Other eligible hitters include Dick Allen (great early, but self-destructed), Bobby Bonds (hit 30 or more homers six times, stole 30 or more bases 10 times, but never met his potential any time), Kenny Boyer and Ron Santo (two third basemen with power and good gloves who drove in a lot of runs), Tony Oliva (three batting titles, but a career shortened by injury), Vada Pinson (slowed after Hall of Fame-type start), Joe Torre (one great year, a few very good ones). I don't think any of them make it.
How about Maury Wills? Though probably not a great player, he was a very good shortstop whose baserunning only changed the game. With few exceptions, notably Hall of Famer Luis Aparicio, the stolen base was an anachronism in the long-ball era. When Wills stole 104 in 1962, he broke what was then thought an unreachable record. He led the league six consecutive years and stole 94 in 1965. In that period, his team, the Dodgers, won three pennants and tied for another. He is the forerunner, so to speak, of Rickey Henderson and Tim Raines, et al. Maybe he belongs, though probably not as a manager.
There are several strong candidates among the pitchers. The newcomers are Gaylord Perry (314 wins), Ferguson Jenkins (284 wins) and Jim Kaat (283 wins), while Jim Bunning continues his quest. Mickey Lolich, Sparky Lyle, Wilbur Wood and Luis Tiant are other notables.
You can make a case for or against any of them. One case against the first three is that, with the money involved in the modern game, people simply stick around longer and, therefore, win more games. Should we confuse staying power for greatness?
Perry, he of the doctored ball, did have some great seasons, and I'm most inclined to vote for him. He won 20 five times. He won a Cy Young Award in each league. He was tough; he pitched every fourth day. But if he won 314, he lost 265. His career earned-run average is a very good 3.10, but there's no greatness there. Among those who were truly great who pitched in his time are Jim Palmer, Sandy Koufax, Bob Gibson, Steve Carlton, Tom Seaver and Juan Marichal.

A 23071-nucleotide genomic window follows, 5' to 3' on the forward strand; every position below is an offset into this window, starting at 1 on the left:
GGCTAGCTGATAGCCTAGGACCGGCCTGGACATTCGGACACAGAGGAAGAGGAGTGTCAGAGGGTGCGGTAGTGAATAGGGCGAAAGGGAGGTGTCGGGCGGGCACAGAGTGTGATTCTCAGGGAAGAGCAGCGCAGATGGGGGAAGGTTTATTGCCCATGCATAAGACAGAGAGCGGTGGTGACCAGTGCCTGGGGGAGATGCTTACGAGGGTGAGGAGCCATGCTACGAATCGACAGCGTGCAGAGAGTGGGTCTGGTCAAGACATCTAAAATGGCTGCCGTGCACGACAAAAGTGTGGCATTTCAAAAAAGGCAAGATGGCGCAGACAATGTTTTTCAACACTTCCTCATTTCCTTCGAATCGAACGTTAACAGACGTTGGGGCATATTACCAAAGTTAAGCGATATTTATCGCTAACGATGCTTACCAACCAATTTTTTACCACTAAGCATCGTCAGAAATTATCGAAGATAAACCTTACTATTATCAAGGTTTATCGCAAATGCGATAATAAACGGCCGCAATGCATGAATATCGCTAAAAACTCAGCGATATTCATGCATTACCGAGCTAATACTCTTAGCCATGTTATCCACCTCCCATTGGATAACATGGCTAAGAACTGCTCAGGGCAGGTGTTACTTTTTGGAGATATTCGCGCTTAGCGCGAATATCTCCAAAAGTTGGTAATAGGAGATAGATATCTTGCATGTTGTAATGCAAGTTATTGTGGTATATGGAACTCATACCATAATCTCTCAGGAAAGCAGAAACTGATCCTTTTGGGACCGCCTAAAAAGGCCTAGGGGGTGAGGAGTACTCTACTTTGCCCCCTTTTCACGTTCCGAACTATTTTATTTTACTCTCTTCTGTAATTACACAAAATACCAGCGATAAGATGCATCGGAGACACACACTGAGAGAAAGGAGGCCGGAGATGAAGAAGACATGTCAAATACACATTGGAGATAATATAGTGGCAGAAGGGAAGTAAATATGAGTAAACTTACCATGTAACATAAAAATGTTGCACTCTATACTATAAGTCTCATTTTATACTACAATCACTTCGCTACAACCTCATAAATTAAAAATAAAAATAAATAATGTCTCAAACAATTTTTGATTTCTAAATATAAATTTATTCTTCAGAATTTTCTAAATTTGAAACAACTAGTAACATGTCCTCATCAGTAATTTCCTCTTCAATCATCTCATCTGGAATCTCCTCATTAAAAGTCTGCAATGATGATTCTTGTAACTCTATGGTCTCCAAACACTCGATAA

Ferguson Jenkins won 20 games seven times, including six in a row. In those 20-game seasons, however, he never lost fewer than 12. He was a workhorse and a very good pitcher. Was he great? Certainly he was the best Canadian-American pitcher ever arrested on a drug charge.
Jim Kaat wasn't nearly great, only long-winded, having pitched for 25 seasons. And Jim Bunning? He won 224 games and lost 184. He won 20 games once (though 19 four times). Bunning and Jenkins bring up what I call the Don Drysdale dilemma. Drysdale made the Hall with a couple of terrific years and that long shutout streak and a fine, if not spectacular, career. If he's the standard, Bunning and Jenkins both belong. I guess the question is: Does Drysdale belong?
At this point, I haven't decided how I'm voting. I'm leaning toward Bench, Yastrzemski, Perry, Wills and possibly Jenkins. Maybe not Jenkins. Maybe not Wills. Maybe Cepeda. Maybe Bunning. I don't know. There is a Dec. 31 deadline for voting, and if you have any suggestions, send them along and I'll gladly consider them. After waiting 10 years for this chance, I don't want to mess up.